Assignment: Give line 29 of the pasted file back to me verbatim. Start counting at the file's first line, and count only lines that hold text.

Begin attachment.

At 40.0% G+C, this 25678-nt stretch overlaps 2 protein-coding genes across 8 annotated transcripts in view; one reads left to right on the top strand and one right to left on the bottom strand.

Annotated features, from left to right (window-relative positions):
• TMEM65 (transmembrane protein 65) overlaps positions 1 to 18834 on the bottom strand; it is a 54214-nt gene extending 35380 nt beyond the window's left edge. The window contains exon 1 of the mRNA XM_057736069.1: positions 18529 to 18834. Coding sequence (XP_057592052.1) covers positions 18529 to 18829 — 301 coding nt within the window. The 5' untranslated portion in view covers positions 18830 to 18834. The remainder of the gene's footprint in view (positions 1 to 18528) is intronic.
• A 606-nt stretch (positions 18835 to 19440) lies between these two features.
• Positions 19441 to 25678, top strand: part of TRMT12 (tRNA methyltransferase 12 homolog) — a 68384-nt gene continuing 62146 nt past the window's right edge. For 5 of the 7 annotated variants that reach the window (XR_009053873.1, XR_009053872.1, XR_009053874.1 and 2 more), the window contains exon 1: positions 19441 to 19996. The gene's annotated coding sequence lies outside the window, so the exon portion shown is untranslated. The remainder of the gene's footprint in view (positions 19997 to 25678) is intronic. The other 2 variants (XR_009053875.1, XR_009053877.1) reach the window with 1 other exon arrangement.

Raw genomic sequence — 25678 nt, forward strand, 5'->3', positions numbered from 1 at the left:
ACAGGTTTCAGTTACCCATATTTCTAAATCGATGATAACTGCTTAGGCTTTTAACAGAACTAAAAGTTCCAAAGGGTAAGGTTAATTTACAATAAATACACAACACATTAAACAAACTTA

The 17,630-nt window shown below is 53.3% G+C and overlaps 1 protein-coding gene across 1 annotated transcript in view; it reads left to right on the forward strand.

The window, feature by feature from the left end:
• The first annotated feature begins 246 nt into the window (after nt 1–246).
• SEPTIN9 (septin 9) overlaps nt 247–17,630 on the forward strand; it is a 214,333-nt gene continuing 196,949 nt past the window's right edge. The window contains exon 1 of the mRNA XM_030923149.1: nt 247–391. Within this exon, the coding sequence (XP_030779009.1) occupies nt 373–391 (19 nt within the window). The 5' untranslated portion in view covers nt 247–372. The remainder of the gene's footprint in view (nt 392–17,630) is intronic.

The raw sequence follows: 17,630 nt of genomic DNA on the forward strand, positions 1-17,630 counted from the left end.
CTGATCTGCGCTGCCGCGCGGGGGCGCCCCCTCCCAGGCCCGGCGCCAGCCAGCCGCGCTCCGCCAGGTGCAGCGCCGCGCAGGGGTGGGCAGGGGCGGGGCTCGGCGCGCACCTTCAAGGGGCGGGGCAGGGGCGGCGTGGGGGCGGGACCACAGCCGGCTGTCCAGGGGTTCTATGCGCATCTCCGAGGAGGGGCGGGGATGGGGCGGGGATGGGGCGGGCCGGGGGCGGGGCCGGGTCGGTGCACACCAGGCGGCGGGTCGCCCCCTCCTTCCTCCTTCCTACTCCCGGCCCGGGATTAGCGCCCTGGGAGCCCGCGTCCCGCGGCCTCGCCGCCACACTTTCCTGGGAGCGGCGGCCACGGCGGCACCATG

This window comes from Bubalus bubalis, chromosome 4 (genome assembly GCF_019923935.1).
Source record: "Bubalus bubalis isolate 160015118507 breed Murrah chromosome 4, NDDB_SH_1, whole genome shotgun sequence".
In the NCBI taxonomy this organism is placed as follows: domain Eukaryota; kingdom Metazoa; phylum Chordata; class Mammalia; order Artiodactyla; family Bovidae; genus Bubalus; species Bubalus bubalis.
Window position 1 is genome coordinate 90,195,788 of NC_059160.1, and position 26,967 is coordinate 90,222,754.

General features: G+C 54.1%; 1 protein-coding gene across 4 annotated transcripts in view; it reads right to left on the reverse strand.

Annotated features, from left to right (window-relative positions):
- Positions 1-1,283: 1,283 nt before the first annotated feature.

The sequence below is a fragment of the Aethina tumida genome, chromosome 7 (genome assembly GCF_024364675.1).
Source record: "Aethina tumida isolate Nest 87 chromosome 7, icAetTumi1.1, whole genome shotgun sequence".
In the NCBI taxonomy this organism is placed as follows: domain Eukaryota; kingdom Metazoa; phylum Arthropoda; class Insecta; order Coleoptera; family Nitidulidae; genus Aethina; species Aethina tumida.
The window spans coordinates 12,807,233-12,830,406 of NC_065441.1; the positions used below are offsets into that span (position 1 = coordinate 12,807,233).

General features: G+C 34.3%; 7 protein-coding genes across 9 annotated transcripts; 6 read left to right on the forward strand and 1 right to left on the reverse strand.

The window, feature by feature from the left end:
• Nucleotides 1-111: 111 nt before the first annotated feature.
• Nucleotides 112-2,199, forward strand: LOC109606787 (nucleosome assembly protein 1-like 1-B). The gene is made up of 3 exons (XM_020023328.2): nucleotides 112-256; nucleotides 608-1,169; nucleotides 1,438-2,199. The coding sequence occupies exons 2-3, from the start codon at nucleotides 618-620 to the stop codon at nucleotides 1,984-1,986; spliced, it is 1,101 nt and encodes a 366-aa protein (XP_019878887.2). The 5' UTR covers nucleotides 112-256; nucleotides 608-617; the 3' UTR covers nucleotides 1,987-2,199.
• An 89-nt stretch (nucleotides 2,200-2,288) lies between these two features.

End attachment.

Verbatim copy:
• An 89-nt stretch (nucleotides 2,200-2,288) lies between these two features.